Tesla has been pushing a different automotive sales strategy by owning all its own retail locations instead of using third-party dealers.
Like in other departments at the automaker, the company is very demanding of its sales employees and it led to a lawsuit, which the company has now settled for a $1 million with its salespeople.
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The settlement was first reported by the clickbait-website Jalopnik:
“Last month, Tesla agreed to settle a federal class-action lawsuit brought by three current and former Owner Advisors—the job title ascribed to one segment of salespeople—for $1 million. The lawsuit accused Tesla of failing to pay sales staff a minimum wage, overtime, as well as provide proper meal and rest breaks under California law. (Under the settlement terms, Tesla denied any wrongdoing, and each of the 253 members in the class will each receive an average of $2,200.)”
The nature of the lawsuit challenged the “exempt” status of Tesla’s owner advisors under California Law.
Unlike most car salespeople, Tesla salespeople’s pay includes a significant base salary, but they could potentially make more through commissions and bonuses, which could result in an exemption status for state-mandated overtime and breaks.
But in January, before agreeing to the aforementioned settlement, Tesla agreed to transition their owner advisors to non-exempt status.
A Tesla spokesperson sent us the following statement:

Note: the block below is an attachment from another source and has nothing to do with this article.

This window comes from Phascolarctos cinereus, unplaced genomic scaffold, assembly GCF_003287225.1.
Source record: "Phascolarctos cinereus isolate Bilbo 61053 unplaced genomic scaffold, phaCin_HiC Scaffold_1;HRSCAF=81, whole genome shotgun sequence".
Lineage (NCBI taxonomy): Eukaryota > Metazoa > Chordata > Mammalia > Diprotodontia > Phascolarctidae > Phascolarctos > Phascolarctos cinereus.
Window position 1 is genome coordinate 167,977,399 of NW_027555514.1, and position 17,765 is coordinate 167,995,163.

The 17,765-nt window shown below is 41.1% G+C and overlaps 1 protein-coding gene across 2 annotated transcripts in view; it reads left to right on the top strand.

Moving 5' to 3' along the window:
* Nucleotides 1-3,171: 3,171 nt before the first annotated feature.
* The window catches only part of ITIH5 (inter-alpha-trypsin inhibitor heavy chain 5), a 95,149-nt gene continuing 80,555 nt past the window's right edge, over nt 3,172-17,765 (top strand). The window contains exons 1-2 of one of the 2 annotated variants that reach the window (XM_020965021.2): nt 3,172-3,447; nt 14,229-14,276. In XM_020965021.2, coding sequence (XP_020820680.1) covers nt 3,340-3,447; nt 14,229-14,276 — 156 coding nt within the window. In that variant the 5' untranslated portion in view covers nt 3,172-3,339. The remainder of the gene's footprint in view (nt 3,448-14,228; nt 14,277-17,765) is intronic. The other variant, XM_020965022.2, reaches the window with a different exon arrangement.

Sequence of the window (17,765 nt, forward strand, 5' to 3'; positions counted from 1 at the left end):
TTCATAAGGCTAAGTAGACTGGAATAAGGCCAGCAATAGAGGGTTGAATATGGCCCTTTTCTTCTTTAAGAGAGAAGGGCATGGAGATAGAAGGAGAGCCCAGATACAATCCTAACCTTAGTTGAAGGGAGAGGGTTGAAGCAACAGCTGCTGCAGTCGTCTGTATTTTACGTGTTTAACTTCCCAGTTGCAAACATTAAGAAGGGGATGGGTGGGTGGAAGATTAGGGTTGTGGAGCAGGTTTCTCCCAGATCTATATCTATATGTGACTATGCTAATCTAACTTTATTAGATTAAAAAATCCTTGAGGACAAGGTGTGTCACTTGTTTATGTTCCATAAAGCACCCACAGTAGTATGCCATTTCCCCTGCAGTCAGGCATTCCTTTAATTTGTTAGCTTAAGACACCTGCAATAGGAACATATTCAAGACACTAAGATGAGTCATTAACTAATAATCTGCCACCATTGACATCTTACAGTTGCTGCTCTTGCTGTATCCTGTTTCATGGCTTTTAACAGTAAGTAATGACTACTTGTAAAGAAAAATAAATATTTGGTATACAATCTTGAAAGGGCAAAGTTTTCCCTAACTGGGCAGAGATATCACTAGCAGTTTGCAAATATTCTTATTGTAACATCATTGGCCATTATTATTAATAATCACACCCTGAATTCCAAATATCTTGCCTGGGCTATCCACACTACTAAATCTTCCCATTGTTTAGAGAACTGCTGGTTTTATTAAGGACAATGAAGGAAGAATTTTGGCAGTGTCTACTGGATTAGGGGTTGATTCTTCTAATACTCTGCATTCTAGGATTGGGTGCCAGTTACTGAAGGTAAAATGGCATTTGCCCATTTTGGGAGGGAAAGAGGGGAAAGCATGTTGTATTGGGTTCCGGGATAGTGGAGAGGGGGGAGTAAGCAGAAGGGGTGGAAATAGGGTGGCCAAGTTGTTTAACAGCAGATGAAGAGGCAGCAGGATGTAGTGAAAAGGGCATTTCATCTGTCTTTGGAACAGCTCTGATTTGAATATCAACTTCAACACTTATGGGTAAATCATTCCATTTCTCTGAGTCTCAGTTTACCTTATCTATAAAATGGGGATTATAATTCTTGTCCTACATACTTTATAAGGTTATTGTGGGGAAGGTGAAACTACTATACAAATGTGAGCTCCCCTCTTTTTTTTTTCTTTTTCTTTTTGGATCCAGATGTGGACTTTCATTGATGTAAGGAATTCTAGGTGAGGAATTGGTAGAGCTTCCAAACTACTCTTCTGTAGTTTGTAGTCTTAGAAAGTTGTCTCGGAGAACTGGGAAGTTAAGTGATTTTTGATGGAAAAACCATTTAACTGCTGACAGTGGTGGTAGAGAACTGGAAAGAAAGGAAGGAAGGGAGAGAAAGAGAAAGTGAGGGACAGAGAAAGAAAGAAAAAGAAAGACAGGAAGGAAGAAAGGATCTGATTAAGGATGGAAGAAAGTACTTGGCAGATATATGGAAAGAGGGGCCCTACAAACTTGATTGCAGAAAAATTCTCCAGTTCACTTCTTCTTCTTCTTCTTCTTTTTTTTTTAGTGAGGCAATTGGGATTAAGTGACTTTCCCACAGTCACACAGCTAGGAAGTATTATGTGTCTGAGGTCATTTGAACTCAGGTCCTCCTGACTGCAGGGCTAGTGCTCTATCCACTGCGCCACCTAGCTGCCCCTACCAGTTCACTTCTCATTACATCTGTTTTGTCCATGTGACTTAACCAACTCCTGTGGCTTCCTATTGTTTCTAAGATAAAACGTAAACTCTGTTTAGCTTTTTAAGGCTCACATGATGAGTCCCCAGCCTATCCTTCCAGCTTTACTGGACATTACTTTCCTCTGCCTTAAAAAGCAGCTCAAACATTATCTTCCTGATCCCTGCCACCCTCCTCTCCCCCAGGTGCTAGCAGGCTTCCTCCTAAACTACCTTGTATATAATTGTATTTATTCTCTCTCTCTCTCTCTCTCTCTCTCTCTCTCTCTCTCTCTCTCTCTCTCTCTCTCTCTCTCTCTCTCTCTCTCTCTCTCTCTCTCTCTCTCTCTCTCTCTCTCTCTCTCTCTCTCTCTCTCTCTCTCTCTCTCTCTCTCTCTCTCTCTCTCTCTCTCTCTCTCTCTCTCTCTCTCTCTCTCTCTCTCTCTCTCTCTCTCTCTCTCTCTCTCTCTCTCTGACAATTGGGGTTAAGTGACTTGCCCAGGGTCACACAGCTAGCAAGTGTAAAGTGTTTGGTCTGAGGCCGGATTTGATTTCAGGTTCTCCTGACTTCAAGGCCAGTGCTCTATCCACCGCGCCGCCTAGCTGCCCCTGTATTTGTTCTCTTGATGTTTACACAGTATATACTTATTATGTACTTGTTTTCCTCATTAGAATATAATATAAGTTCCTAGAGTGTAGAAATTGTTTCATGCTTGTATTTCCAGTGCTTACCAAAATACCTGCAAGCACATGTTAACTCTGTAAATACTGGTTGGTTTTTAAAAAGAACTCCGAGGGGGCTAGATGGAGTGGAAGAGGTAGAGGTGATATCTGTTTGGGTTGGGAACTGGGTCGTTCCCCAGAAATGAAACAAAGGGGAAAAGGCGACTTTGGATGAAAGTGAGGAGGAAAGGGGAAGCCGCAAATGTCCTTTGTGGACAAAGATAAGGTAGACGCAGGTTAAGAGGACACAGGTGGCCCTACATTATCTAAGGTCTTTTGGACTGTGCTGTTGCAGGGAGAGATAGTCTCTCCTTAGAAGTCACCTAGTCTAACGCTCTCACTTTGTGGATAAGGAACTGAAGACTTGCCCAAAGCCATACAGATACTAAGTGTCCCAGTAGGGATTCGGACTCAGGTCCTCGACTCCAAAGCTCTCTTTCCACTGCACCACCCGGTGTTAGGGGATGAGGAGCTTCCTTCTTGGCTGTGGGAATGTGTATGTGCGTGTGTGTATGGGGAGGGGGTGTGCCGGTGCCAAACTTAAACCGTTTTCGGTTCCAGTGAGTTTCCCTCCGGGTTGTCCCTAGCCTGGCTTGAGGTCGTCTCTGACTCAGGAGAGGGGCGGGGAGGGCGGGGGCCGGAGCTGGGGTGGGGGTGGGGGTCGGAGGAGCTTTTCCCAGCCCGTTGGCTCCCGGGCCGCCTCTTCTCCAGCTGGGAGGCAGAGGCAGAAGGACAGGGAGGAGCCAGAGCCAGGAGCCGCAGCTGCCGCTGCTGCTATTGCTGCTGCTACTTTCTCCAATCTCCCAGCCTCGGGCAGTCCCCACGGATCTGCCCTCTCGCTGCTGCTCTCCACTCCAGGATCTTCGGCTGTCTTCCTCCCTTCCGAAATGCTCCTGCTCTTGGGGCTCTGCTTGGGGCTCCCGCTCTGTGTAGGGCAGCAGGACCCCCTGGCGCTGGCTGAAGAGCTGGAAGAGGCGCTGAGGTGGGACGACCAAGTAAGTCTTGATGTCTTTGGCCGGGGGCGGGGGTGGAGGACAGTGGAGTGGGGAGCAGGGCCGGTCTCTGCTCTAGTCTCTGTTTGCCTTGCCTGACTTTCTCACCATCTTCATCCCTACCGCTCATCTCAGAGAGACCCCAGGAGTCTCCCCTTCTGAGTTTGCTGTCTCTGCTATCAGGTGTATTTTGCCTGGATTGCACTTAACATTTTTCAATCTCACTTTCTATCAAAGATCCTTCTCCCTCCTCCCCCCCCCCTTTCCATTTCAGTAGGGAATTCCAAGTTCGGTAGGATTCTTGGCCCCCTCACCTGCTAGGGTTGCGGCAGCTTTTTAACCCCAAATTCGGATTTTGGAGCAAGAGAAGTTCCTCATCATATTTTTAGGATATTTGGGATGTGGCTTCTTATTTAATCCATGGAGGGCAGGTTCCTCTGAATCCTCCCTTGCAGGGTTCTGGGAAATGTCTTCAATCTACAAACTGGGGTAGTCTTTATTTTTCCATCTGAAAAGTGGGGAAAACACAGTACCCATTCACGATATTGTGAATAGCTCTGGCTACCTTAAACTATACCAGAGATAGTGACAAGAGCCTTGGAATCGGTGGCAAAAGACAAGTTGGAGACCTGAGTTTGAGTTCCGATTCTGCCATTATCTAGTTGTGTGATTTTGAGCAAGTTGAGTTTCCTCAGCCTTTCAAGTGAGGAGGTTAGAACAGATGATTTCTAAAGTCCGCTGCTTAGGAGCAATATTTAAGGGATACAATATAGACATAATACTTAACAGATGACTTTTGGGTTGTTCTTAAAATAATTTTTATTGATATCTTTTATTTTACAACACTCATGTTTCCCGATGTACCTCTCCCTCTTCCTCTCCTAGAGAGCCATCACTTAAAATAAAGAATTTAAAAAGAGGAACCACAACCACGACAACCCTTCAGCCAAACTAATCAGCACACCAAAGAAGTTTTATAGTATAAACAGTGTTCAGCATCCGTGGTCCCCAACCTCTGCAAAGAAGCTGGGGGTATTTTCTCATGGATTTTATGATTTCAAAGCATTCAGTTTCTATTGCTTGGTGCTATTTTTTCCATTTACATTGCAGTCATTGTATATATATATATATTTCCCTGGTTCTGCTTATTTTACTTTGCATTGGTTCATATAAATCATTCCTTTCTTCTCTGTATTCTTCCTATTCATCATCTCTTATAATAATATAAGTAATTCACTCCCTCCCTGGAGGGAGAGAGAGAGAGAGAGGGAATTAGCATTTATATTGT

“There’s a reason most people think buying a car at a traditional auto dealership is worse than getting a root canal: the focus is on selling cars at all costs rather than actually doing what is right for the customer. Tesla has a fundamentally different approach, and customers actually enjoy the experience. In part, this is because we train our owner advisors to spend as much time as necessary to educate our customers about our technology and we never pressure anyone to buy. We also structure compensation for our owner advisors in a way that’s consistent with these principles. Unlike traditional auto dealers, who pay their salespeople almost entirely on commission, thus incentivizing them to pressure customers, Tesla’s owner advisors receive a significant portion of their compensation as guaranteed base pay, meaning that they can focus on patient customer education. Last quarter, the vast majority of owner advisors achieved their sales targets, and owner advisors can earn cash comp of over $150,000 per year. Furthermore, all of our owner advisors receive equity in the company upon hire, with the opportunity to earn additional equity over time. This further aligns their interest with the customer since Tesla’s sales are entirely driven by word of mouth.”
On top of the equity, commission and quarterly bonuses, Tesla’s owner advisors have a base salary of $30,000-$40,000.
It’s not news that Tesla is pushing their employees pretty hard. With this said, of course, Tesla has to respect the laws in terms of compensation and working conditions.
It looks like they did the right thing by transitioning the owner advisors to non-exempt status. If Tesla wants to have a different experience from car dealers and have greater salaries for its salespeople, they have to deal with the employee status that comes with it.
As for the “cash comp of over $150,000 per year” for owners advisors, I have actually heard of advisors earning over $100,000. It’s not exactly unusual from what I heard, but I have never heard of $150,000 per year – though it doesn’t sound impossible.
To be fair, it’s not a salary unheard of at car dealerships either, but incomes have come down in the industry.
What do you think of Tesla’s in-store experience and your owner advisor? Let us know in the comment section below.